Montreal officials are expressing confidence there could be skating on the Lachine Canal and year-long cycling along its bike paths as soon as next winter due to a newly supportive federal government. Read more.
“Several different kinds of cycling infrastructure will be installed or improved, including on-road cycling lanes, off-road cycling and walking paths, cycling specific signals and signs, active transportation bridges and bike racks,” said Ottawa Centre MPP Yasir Naqvi at a public announcement Tuesday. Read more.
Gridlock is happening on our sidewalks, and in Toronto, Bay and Yonge Streets are full of offenders. We’re talking about text-walkers – people who insist on keeping their eyes glued to their phones as they blindly navigate through busy city sidewalks. Read more.
The sentiment has not been uncommon in the long absence of any significant rail activity on the E&N line: “Just rip up the tracks and turn it into the best trail on Vancouver Island.” The thing is, according to Island Corridor Foundation executive director Graham Bruce one does not have to happen without the other. Read more.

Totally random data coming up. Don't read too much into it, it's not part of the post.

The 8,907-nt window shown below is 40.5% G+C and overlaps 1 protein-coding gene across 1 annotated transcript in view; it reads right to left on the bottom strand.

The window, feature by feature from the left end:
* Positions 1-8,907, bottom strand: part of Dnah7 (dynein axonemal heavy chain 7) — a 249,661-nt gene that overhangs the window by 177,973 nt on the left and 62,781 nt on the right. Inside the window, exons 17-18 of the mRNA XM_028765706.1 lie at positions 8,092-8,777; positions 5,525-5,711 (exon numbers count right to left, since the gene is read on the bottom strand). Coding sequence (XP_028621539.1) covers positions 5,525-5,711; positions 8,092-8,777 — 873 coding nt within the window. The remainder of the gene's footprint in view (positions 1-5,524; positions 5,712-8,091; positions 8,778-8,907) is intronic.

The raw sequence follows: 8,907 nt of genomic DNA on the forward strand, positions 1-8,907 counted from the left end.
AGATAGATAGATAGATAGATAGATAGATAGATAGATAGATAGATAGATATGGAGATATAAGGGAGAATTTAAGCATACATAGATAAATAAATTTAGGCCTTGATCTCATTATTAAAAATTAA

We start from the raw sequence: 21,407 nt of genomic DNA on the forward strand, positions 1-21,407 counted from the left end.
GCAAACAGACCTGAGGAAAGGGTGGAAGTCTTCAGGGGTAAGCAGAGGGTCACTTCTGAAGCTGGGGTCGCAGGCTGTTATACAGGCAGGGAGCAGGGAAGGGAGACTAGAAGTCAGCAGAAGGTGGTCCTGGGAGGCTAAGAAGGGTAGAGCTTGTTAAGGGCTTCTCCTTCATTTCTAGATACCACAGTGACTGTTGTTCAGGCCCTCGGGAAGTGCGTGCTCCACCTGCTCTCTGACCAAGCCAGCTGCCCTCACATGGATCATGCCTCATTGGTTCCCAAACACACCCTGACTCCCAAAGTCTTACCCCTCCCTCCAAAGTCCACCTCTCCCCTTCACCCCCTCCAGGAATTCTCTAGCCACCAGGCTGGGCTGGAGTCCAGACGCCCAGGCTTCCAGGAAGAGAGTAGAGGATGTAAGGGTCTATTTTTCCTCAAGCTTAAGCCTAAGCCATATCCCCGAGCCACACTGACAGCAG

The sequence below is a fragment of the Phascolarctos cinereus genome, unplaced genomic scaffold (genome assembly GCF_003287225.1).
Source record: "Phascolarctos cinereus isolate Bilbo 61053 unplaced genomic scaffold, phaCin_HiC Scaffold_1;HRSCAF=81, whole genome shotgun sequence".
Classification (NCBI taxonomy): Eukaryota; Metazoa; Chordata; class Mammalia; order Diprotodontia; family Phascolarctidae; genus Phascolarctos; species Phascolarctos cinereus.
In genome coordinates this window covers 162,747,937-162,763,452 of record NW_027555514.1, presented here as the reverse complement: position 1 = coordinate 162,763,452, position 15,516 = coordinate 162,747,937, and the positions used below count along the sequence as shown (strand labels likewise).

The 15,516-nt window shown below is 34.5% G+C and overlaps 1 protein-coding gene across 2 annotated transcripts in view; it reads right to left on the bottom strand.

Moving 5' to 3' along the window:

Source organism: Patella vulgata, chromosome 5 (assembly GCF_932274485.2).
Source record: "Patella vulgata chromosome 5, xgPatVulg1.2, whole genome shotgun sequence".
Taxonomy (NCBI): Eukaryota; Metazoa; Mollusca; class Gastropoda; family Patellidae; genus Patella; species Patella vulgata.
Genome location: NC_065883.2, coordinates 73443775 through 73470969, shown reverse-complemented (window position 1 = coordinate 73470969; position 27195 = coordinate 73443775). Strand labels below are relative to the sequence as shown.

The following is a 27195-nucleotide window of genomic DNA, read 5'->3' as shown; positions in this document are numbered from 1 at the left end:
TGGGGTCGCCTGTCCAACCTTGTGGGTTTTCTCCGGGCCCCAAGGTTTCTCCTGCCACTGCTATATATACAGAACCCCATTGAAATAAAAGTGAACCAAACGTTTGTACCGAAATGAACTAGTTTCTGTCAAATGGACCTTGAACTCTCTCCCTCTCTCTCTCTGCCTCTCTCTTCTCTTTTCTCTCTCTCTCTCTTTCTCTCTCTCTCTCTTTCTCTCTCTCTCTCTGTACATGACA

In former West Perth deputy mayor Gerry Kehl's mind, ATV use on the West Perth Woodlands trails has gotten to the point where it's not only ruining the experiences of hikers and joggers who wish to use the trails, but it's also threatening the very trees that make up the woodlands. Read more.
The snowmobile season on Manitoulin has ended on a low note with the news that three major sections of trail across Manitoulin—Honora Bay, Sandfield and Billings (Fraser Road)—have closed for the foreseeable future. Read more.
Wednesday, March 30, 2016
Real estate developers are building more “trail-oriented” communities to meet a growing demand for bike-friendly and walkable places to live and work, according to a report released Tuesday. Read more.